Developer documentation
Version 3.0_RC3-135-g2b8e7d0c
The configure script

The first step in compiling MRtrix is to invoke the configure script. This will run a series of tests to ensure the required dependencies are installed, and figure out the appropriate compilation settings. By default, this information is stored in the release/config file, ready for use with the build script.

The configure script accepts a number of options, and is influenced by a number of environment variables. These are all described in detail in configure script's online help, produced by invoking it with the -help ption:

 $ ./configure -help

These options should be self-explanatory, and will not be described any further here. This section instead focuses on describing the multi-build feature of MRtrix.

Using multiple co-existing configurations

By default, the configure script will generate a file called release/config, with the relevant settings requested by the options supplied to the configure script. This is a text file consisting of Python commands, which you're encouraged to look through. It is possible to request that the information be stored in a different folder, so that non-standard settings can be used to build a different set of binaries, without affecting the existing set. This is best illustrated with an example:

If we want to generate a configuration for a debug build, the -debug option can be passed to the configure script to generate a suitable configuration for it. If we also supply a suitable name as an argument, the settings will be stored in a file called <name>/config instead of the default release/config. In our case, we chose the name dbg:

$ ./configure -debug dbg

This generates a folder called dbg, wihtin which the new config file resides. This allows the new dbg config to co-exists with the default release build. We can then ask the build script to compile the debug version of the binaries by passing the name dbg as the target:

$ ./build dbg

To avoid naming conflicts with the existing binaries, all intermediate files generated with this command will be placed in the dbg folder instead of the default release folder. The debug version of the command can then be invoked as, for example:

$ dbg/bin/mrconvert in.mif out.nii

This allows any number of configurations to co-exist without interferring with each other. Other potentially interesting configurations include:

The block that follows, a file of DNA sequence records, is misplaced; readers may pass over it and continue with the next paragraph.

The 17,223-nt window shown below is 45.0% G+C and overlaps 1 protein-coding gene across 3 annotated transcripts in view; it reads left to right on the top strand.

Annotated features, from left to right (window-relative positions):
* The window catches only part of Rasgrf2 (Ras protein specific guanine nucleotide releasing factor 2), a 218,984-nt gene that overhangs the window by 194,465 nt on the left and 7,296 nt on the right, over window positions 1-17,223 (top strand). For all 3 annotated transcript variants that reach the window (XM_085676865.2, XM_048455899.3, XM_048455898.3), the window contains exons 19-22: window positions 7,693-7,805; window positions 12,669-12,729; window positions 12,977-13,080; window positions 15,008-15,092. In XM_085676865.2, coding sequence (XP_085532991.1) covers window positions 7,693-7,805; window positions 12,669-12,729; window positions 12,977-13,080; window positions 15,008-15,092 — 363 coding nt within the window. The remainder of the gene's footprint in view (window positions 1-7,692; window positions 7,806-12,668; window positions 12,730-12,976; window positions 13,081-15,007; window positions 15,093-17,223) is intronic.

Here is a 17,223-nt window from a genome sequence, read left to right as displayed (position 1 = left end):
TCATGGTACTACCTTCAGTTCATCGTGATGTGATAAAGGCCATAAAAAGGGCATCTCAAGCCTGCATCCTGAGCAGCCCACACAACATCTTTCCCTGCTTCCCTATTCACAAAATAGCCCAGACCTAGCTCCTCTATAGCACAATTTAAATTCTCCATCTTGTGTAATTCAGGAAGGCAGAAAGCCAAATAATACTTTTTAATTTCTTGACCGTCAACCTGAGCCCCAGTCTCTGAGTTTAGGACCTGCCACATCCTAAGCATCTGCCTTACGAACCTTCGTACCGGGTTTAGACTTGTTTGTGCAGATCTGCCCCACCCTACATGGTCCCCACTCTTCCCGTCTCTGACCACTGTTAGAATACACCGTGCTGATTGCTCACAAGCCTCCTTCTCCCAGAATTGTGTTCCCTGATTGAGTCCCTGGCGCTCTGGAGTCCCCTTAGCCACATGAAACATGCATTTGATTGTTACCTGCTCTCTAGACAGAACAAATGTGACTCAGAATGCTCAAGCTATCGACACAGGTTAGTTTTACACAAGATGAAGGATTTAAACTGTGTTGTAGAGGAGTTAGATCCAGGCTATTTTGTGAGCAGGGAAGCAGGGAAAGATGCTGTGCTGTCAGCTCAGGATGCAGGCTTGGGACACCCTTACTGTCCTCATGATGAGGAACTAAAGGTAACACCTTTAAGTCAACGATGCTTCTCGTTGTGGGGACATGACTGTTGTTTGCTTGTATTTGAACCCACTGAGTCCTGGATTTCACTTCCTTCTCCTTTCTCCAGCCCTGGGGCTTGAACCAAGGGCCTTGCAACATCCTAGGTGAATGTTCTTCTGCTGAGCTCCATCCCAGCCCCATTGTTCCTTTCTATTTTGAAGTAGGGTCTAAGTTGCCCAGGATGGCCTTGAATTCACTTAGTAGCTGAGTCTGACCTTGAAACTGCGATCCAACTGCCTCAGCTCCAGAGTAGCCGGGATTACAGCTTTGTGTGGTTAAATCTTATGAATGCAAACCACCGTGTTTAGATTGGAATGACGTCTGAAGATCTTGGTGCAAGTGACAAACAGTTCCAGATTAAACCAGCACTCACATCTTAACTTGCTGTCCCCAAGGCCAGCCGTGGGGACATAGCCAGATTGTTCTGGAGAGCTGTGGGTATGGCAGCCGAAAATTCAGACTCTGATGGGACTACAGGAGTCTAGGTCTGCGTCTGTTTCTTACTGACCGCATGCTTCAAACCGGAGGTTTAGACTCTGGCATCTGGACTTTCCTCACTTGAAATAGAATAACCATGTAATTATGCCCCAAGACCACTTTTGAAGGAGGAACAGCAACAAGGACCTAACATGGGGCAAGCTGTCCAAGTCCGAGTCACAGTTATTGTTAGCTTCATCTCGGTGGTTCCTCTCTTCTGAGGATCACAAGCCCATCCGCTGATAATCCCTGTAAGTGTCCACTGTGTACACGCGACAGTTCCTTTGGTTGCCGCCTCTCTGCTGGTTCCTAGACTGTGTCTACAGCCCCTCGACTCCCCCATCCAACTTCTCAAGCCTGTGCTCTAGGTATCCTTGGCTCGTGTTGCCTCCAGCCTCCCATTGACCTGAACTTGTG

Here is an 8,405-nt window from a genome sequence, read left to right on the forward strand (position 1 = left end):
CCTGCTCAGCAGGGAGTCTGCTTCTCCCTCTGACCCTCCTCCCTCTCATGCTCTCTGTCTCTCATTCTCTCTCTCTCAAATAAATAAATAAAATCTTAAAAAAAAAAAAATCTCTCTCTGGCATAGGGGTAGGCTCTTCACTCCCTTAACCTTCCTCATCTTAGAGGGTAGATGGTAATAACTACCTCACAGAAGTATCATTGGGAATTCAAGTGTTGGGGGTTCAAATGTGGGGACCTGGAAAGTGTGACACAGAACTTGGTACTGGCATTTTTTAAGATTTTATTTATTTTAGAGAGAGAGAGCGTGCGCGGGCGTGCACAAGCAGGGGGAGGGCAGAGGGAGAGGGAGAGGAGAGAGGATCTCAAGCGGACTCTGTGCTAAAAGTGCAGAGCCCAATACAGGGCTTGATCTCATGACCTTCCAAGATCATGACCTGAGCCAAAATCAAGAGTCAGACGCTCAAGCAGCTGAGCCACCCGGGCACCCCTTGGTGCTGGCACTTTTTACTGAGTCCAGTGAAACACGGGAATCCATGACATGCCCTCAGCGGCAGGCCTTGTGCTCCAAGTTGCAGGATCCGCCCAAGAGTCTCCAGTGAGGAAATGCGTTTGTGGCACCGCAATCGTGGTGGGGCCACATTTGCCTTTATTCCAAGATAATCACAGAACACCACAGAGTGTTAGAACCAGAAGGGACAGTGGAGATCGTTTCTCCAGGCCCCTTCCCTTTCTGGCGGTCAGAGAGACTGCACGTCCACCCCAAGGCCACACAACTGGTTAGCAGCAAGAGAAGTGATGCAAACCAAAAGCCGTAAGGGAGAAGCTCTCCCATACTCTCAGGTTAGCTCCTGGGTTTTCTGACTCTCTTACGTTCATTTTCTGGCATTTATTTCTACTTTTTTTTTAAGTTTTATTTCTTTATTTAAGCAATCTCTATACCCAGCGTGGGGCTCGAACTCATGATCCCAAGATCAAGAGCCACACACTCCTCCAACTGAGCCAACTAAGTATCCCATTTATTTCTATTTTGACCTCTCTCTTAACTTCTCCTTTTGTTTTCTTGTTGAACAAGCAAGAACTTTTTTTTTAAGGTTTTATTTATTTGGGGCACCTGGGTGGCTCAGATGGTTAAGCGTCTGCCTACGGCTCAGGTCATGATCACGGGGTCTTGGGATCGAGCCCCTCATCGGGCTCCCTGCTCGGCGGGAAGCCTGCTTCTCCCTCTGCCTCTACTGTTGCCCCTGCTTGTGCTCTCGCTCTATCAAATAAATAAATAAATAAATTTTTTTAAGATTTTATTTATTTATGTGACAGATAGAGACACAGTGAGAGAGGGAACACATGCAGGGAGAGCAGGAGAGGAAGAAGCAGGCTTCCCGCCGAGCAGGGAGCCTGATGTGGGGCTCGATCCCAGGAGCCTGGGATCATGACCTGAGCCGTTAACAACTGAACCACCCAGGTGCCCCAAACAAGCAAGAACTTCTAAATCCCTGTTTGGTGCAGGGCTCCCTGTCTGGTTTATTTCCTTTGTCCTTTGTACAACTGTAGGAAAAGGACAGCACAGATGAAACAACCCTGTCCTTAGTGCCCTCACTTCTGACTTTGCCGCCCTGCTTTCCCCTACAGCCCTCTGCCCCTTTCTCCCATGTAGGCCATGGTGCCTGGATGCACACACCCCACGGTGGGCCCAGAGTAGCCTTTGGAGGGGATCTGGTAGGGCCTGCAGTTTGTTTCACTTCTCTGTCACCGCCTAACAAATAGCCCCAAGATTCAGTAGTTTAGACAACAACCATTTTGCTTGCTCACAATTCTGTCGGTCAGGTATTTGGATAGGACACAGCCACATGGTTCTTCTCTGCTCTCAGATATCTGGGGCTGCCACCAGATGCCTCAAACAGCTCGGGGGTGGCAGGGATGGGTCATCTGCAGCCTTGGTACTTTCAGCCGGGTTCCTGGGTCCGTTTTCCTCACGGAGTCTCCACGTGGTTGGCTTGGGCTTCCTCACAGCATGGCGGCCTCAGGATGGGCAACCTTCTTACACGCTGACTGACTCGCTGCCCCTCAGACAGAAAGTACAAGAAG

• one that is statically linked, configured with the -static option. This makes it easy to install on target systems where the required dependencies cannot be installed.
  • one that does not include the GUI components, configured with the -nogui option.
  • one that does not include the MRtrix shared library, configured with the -noshared option.
  • one that is built for a generic CPU, configured by setting the ARCH environment variable. This makes it easy to deploy on other systems whose exact CPU type might not match the system on which the executable are being compiled. Note that by default, ./configure will create a configuration to compile for the native CPU using the -march=native flag to g++.

For example, this creates a static configuration for a generix 64-bit CPU without the GUI components, and creates a target build called server, which can then be compiled alongside the default release build:

$ ARCH=x86-64 ./configure -nogui -static server

MRtrix build type requested: release [command-line only]

Detecting OS: linux
Machine architecture set by ARCH environment variable to: x86-64
Checking for C++11 compliant compiler [g++]: 5.3.0 - tested ok
Detecting pointer size: 64 bit
Detecting byte order: little-endian
Checking for variable-length array support: yes
Checking for non-POD variable-length array support: yes
Checking for zlib compression library: 1.2.8
checking for Eigen 3 library: 3.2.8

writing configuration to file './server/config': ok

$ ./build server
(  1/283) [CC] server/lib/image_io/sparse.o
(  2/283) [CC] server/src/dwi/tractography/weights.o
...

If required, it is also possible to create a configuration by hand. This may be useful in cases where the configuration produced by the configure script does not work as-is, and requires manual editing.